Thanksgiving is my favorite holiday, but I won’t be celebrating this year. And I’ll be teaching my toddler son exactly why I’m killing this holiday — in my heart at least. Because exactly what is there to celebrate again?
I have always loved Thanksgiving. There’s something about a day filled with food without the pressure to deliver (the perfect Christmas/Hanukah present, the perfect Halloween costume, the perfect New Year’s Eve party/sparkle outfit/Instagram post) that has always made Thanksgiving resonate with me. Plus, pie. Enough said.
As a child, I looked forward to Thanksgiving all year because it marked our most cherished exodus from New York City. My family would pile into our beat-up car and escape our tiny, semi-attached prewar home in the cement jungle known as Queens, New York. We’d arrive — either four or 12 hours later, depending on when we left — at our cousin’s stunning modern home in the woods of upstate New York. Fireplaces were lit, laughter echoed up to the cathedral ceilings, and we all enjoyed the glory of having multiple bathrooms to choose from — freed from our four-person family’s normal routine of elbows and scream-fighting over our single tiny shared bathroom.
But my favorite part of the tradition was waking up on Thanksgiving morning to the sounds and smells of a feast in the works. I’d wander sleepy-eyed downstairs to find my family flitting around in the kitchen, busy at work, wiping away flour and tears of laughter in equal parts from their faces as we watched the holiday-themed daytime news shows and shared embarrassing family stories while rolling out pie dough.
Those memories still warm my soul, even as family has moved farther away and dogs have died and kids have grown to have their own kids and branch off and away to celebrate elsewhere with their newly formed families. I still think of Thanksgiving fondly even though recent years involve mostly the stress of trying to corral the small number of slippery relatives or friends who might want to convene and then the expense and exhaustion of hosting at our small New York City apartment.
Yet Thanksgiving has always delivered me a dose of happiness regardless of my personal plans — because like many other Americans, I’ve carried with me the distinct understanding that we were celebrating some great, big historic kumbaya between Native Americans and the newly arrived pilgrims — a moment when both sides lay down their weapons and broke bread together. It was the first iteration of America’s melting pot — or so we were told. The great America, where anything was possible, a place where opportunity lay at our doorsteps. A place where you could spend an entire day thinking about people of different backgrounds coming together as one and then wake up the next day and elbow your neighbor to get the last flat-screen on sale at Walmart.
But guess what. It’s all a big, stinky, heaping pile of lies. Just like a lot of the rhetoric coming out of Washington at frighteningly higher levels than ever before. That’s why I’m killing Thanksgiving this year — and teaching my son the same.
Over the past couple of years, the awful political environment in our country has made me feel exponentially more disgusted to “celebrate” this holiday — and by doing so, to celebrate imperialism.
I can’t possibly enjoy jamming turkey down my throat while my tax dollars are spent on men with guns rushing to squash some pretend threat at the border (which consists of largely moms and babies, including newborns, making a dangerous trek for a chance at survival). I can’t stress over whether to have second helpings of pecan and apple pie while children in Yemen are literally starving to death, perpetuated in part by bombs my tax dollars paid to drop on their homes. I can’t smile at my child and feed him myths about how America was founded when Christopher Columbus “discovered” new land and made friends with the people he happened upon and shared turkey and fixings with.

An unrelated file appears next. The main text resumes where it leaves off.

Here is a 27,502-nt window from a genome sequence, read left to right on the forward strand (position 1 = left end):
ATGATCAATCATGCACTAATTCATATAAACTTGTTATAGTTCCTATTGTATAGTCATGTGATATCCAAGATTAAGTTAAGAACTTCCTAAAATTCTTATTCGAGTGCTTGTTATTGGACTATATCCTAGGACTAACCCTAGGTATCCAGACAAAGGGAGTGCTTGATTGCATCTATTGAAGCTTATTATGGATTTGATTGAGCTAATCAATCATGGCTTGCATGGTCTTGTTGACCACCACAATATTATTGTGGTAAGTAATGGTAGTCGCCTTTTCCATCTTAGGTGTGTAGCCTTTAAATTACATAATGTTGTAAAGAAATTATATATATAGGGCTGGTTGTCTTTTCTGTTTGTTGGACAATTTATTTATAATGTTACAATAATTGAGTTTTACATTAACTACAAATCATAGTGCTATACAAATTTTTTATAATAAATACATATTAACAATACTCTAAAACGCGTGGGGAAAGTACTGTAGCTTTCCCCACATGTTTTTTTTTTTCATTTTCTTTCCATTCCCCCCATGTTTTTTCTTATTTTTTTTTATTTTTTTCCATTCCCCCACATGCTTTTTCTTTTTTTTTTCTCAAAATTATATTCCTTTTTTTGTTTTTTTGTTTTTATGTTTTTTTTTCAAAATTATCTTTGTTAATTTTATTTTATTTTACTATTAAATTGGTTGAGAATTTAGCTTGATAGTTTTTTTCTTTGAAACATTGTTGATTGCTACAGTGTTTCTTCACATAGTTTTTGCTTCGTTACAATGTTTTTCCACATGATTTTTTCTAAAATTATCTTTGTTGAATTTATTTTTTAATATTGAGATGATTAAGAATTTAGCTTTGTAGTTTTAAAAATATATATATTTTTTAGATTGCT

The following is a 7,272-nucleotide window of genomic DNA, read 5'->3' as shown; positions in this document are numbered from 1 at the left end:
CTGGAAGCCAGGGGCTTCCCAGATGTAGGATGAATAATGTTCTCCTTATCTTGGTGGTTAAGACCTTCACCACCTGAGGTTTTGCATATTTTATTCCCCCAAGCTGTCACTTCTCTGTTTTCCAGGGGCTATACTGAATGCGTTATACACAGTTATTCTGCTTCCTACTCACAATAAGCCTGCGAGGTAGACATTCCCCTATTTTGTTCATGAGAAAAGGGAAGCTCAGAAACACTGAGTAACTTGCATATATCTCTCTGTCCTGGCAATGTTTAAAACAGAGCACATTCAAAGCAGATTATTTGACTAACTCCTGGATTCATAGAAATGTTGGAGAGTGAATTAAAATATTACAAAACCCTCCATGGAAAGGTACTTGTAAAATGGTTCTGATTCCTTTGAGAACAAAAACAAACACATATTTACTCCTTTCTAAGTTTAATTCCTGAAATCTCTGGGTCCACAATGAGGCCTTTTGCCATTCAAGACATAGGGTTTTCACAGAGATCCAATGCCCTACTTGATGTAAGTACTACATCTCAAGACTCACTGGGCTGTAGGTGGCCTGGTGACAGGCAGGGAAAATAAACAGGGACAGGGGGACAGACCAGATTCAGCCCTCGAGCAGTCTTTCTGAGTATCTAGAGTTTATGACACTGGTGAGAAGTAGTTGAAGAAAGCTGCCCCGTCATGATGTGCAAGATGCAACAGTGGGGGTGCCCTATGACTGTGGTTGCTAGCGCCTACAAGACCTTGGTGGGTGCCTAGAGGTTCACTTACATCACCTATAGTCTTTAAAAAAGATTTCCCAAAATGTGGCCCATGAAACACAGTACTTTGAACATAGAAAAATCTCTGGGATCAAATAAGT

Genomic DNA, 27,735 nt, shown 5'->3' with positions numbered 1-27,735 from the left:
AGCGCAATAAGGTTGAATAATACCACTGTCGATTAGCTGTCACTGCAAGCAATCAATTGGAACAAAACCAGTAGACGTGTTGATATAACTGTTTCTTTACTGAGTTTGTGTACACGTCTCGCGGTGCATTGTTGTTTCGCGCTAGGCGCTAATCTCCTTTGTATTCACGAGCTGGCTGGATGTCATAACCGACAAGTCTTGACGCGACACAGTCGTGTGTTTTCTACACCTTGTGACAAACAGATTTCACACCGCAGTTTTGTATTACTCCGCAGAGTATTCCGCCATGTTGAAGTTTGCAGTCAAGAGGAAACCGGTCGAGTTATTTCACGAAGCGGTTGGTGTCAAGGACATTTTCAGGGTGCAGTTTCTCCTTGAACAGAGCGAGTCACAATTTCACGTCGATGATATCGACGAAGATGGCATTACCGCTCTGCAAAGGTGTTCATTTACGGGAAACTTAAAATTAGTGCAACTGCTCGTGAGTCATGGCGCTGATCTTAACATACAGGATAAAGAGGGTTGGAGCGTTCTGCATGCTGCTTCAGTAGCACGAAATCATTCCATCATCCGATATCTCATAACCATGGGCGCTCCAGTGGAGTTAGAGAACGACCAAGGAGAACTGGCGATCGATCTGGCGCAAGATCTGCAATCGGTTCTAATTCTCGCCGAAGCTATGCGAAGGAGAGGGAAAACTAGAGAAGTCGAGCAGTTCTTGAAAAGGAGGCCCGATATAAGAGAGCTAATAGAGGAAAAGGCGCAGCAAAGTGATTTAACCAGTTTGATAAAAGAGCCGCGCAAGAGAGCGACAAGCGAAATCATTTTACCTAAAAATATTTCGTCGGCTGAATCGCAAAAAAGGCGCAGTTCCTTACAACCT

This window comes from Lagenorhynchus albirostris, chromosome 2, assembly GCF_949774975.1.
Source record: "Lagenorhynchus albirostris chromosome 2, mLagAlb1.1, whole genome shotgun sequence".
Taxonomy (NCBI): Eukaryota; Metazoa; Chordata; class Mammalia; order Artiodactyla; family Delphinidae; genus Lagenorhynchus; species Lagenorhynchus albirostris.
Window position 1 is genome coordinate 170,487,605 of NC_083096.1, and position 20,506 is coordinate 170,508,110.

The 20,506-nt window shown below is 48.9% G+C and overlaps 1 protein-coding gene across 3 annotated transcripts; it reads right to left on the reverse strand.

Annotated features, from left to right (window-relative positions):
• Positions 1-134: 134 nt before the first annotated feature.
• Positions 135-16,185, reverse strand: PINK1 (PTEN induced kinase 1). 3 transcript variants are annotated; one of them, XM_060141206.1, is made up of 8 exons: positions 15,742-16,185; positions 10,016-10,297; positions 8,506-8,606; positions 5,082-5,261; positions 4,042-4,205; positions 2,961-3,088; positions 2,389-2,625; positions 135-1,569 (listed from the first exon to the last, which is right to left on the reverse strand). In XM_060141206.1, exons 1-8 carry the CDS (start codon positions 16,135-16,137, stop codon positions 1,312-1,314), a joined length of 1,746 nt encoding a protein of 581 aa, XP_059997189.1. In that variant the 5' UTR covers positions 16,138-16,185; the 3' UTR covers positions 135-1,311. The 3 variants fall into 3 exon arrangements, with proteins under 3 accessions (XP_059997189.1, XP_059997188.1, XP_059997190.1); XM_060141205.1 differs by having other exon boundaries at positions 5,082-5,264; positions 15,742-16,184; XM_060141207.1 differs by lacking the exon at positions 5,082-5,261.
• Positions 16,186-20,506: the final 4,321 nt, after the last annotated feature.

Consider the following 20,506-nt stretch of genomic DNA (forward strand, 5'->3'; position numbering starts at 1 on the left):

And aside from the fact that the first European settlers didn’t discover new land so much as they ravaged the people who actually already lived here, spreading death and destruction and disease, they also didn’t invent Thanksgiving. The holiday actually has roots dating back to the Protestant Reformation in the early 1500s and originally centered on celebrating and honoring the harvest. In fact, many other countries celebrate Thanksgiving as a harvest festival to this day, including Canada, Germany, Japan, Liberia and some Caribbean island countries. America, as with many other things increasingly, was late to the game.
The story we’re sold in elementary school about pilgrims and Indians and “the first Thanksgiving” in truth can be tied to very little. The most accurate parallel to the tall tale we’ve been told can be connected to a one-off gathering during the 1600s in Plymouth, Massachusetts, where European settlers had set up a colony, to celebrate a successful harvest. Members of the Wampanoag tribe are documented to have attended. Zero turkey was consumed. In fact, it wasn’t until nearly two hundred years later in the mid-1800s that anyone in America started to refer to the event as Thanksgiving (due in good part to lobbying by one Ms. Sarah Josepha Hale, who claimed America had “too few holidays” and who also advocated for the increase of women’s access to education and careers in medicine). There is no chance the Pilgrims invented the damn holiday. But there is a great chance they gave the people who were from that land diphtheria and smallpox.
The only thing that’s truly American through and through? Our continued racism and bigotry — and our wondrous ability to create fake news, whether on Twitter, in doctored news footage or in our school’s history books.
I invite you — as I’m inviting my toddler son — to sit this one out with me.